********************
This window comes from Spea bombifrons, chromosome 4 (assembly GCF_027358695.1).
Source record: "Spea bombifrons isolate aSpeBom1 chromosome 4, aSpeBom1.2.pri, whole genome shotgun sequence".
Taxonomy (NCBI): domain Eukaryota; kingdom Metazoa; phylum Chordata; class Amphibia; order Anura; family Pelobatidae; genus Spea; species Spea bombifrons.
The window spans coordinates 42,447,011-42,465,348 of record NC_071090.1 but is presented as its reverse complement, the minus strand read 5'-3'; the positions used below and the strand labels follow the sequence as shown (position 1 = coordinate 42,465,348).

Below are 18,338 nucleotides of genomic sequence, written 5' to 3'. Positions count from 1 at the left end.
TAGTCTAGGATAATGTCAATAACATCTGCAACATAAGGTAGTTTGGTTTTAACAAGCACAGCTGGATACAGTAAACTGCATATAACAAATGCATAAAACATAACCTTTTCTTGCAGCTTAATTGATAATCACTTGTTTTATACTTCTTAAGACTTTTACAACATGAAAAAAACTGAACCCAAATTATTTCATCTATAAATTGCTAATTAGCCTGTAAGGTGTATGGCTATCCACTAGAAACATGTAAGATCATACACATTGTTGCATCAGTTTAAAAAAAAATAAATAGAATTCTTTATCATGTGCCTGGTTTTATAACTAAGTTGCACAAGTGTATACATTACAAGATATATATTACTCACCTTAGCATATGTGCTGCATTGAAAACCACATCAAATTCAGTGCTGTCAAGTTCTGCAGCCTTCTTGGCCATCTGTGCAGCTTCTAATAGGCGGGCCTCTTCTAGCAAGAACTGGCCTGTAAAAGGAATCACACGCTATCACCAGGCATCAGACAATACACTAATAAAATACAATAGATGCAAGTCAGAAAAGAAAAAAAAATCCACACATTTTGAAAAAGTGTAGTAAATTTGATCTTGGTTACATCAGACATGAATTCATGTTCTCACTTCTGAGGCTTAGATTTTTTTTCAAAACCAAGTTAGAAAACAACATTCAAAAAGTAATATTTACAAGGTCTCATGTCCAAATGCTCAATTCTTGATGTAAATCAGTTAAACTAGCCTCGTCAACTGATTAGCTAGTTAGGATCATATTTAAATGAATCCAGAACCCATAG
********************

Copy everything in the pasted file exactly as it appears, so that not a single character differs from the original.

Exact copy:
This window comes from Spea bombifrons, chromosome 4 (assembly GCF_027358695.1).
Source record: "Spea bombifrons isolate aSpeBom1 chromosome 4, aSpeBom1.2.pri, whole genome shotgun sequence".
Taxonomy (NCBI): domain Eukaryota; kingdom Metazoa; phylum Chordata; class Amphibia; order Anura; family Pelobatidae; genus Spea; species Spea bombifrons.
The window spans coordinates 42,447,011-42,465,348 of record NC_071090.1 but is presented as its reverse complement, the minus strand read 5'-3'; the positions used below and the strand labels follow the sequence as shown (position 1 = coordinate 42,465,348).

Below are 18,338 nucleotides of genomic sequence, written 5' to 3'. Positions count from 1 at the left end.
TAGTCTAGGATAATGTCAATAACATCTGCAACATAAGGTAGTTTGGTTTTAACAAGCACAGCTGGATACAGTAAACTGCATATAACAAATGCATAAAACATAACCTTTTCTTGCAGCTTAATTGATAATCACTTGTTTTATACTTCTTAAGACTTTTACAACATGAAAAAAACTGAACCCAAATTATTTCATCTATAAATTGCTAATTAGCCTGTAAGGTGTATGGCTATCCACTAGAAACATGTAAGATCATACACATTGTTGCATCAGTTTAAAAAAAAATAAATAGAATTCTTTATCATGTGCCTGGTTTTATAACTAAGTTGCACAAGTGTATACATTACAAGATATATATTACTCACCTTAGCATATGTGCTGCATTGAAAACCACATCAAATTCAGTGCTGTCAAGTTCTGCAGCCTTCTTGGCCATCTGTGCAGCTTCTAATAGGCGGGCCTCTTCTAGCAAGAACTGGCCTGTAAAAGGAATCACACGCTATCACCAGGCATCAGACAATACACTAATAAAATACAATAGATGCAAGTCAGAAAAGAAAAAAAAATCCACACATTTTGAAAAAGTGTAGTAAATTTGATCTTGGTTACATCAGACATGAATTCATGTTCTCACTTCTGAGGCTTAGATTTTTTTTCAAAACCAAGTTAGAAAACAACATTCAAAAAGTAATATTTACAAGGTCTCATGTCCAAATGCTCAATTCTTGATGTAAATCAGTTAAACTAGCCTCGTCAACTGATTAGCTAGTTAGGATCATATTTAAATGAATCCAGAACCCATAG